What You Still Need to Know about the First-Time Homebuyer Credit

By RJ McArthur, CPA , EKS&H – Ehrhardt, Keefe, Steiner & Hottman PC

Provided by Land Title

In an attempt to help stimulate sluggish home sales, Congress provided a federal tax credit to certain qualified homebuyers who purchased a principal residence after April 8, 2008, and before May 1, 2010. This credit was extended through May 1, 2011, for certain members of the uniformed services on extended duty.  It has been almost two years since the program was available for most first-time homebuyers, and many people have forgotten about the benefit they received.

More importantly, many people have forgotten about the strings that were attached to the original benefit. As is the case with many federal tax credits, what the government giveth, the government can taketh away. This is especially true for credits earned on homes in 2008 but can also be true for other homes purchased that qualified for the credit.

In this article we will discuss the differences in the credits that were provided by Congress, what a homeowner needs to know even years after the program has ended, and what a homeowner can do to minimize or eliminate the possibility that the government comes to take the credit back.

Two categories

The First-Time Homebuyer Credit (FTHBC) can be divided into two distinct categories: credits on residences purchased before January 1, 2009, and credits on residences purchased after December 31, 2008.

  1. Homes purchased in 2008 – For qualifying homes purchased in 2008, the FTHBC must be recaptured (repaid by the homeowner) over 15 years, with payments starting in 2010.  In essence, the credit was really an interest-free loan that had to be repaid over 15 years starting two years after the purchase of the home. The repayment is made by increasing the income tax of the homeowner by 1/15th of the credit for tax years 2010 through 2024.  If the home is disposed of or of it ceases to be the primary residence of the homebuyer, the repayment of the credit  is accelerated into the year of the disposition or when the home is no longer the primary residence.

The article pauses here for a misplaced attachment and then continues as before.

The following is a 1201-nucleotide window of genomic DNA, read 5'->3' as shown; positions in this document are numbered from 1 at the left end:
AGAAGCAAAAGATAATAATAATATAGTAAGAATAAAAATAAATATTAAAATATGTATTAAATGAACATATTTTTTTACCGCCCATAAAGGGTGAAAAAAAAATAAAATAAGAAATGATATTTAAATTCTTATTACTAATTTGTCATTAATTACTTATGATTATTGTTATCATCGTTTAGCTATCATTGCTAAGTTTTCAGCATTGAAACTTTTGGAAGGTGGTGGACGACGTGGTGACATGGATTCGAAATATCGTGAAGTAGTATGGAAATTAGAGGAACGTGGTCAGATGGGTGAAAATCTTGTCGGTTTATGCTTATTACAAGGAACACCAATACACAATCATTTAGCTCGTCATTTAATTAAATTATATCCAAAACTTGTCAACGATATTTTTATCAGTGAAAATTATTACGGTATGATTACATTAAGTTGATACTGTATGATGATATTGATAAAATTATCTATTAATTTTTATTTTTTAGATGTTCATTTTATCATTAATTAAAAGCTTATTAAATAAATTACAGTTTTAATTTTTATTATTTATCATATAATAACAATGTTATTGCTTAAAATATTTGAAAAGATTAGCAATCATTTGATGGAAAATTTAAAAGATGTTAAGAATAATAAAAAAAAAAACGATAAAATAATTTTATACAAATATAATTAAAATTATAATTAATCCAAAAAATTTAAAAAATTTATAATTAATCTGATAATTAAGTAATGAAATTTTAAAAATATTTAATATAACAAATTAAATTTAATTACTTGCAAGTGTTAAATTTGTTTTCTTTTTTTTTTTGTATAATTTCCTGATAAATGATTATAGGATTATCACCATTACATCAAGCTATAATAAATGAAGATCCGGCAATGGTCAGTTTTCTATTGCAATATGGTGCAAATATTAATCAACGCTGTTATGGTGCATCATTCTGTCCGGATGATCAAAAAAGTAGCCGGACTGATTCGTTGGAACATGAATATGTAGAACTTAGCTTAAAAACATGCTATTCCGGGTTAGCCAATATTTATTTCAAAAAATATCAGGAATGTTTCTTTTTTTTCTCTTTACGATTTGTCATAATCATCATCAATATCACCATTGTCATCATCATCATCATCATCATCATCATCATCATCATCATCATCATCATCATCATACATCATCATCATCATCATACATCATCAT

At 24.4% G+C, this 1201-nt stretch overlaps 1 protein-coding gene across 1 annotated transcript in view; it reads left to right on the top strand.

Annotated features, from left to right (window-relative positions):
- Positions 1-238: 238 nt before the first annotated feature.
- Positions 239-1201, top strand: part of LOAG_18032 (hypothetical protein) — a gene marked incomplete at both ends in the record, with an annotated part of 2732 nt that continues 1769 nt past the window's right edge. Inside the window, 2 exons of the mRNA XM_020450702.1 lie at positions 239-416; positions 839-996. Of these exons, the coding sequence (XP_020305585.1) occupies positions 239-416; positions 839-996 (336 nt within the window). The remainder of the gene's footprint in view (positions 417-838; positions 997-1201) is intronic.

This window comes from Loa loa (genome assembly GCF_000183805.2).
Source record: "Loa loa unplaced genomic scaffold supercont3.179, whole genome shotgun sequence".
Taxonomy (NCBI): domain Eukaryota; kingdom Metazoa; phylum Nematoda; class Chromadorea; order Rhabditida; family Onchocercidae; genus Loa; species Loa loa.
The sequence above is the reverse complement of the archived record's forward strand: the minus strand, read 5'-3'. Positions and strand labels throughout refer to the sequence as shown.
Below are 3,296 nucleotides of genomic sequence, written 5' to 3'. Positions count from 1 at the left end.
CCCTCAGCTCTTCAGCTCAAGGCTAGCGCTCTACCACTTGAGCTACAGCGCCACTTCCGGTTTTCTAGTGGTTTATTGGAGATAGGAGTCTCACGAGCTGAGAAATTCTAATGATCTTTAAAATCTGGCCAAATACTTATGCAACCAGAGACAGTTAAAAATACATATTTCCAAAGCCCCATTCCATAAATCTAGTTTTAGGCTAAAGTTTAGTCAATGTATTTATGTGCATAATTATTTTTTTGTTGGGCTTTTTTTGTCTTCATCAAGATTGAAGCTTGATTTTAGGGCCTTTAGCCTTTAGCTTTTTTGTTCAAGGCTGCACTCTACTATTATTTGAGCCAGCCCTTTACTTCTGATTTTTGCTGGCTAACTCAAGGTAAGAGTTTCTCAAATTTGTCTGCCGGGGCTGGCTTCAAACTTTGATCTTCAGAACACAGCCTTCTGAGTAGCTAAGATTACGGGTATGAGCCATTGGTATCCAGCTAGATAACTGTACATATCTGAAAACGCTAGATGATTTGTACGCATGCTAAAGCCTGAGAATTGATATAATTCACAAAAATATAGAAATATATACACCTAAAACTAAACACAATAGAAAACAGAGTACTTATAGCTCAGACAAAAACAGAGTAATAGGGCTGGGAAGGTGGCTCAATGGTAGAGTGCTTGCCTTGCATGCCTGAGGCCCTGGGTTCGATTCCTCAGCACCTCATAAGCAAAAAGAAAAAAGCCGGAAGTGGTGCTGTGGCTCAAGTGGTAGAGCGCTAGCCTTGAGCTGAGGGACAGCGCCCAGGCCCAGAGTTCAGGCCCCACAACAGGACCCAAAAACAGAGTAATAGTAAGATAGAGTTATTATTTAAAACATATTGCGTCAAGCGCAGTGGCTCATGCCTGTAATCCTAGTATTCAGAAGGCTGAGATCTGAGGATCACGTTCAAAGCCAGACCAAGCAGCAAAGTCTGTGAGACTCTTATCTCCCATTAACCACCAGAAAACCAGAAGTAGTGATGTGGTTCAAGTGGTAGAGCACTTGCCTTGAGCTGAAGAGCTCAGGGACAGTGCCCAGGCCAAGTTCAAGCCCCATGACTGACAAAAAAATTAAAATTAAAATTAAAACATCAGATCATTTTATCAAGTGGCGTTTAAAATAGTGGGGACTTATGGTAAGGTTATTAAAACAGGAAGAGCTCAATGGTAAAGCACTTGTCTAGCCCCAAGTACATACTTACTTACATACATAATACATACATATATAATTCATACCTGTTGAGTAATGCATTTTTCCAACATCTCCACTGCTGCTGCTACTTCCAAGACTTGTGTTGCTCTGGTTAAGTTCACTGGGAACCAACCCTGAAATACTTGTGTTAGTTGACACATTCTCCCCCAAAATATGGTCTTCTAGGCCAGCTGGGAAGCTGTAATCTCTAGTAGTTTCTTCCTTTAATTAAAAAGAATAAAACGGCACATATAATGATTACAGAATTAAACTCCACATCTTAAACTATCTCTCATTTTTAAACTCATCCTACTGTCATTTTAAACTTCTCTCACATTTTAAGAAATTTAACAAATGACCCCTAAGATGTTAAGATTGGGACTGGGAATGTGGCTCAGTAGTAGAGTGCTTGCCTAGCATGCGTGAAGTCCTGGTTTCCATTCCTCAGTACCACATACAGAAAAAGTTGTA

2. Homes purchased after December 31, 2008 – For homes purchased after December 31, 2008, that qualified for the FTHBC, the rules are much more lenient. For these purchases, the credit only has to be repaid if the home is disposed of or it ceases to be the homebuyer’s personal residence during the 36-month period beginning on the date of the homebuyer’s purchase of the principal residence for which the credit is allowed.  Therefore, if the homebuyer maintains the home as their personal residence for at least 36 months, they will never have to repay the credit back to the government.

Homebuyers are encouraged to talk to a tax professional before making any changes are made to the status of the home as a principal residence.


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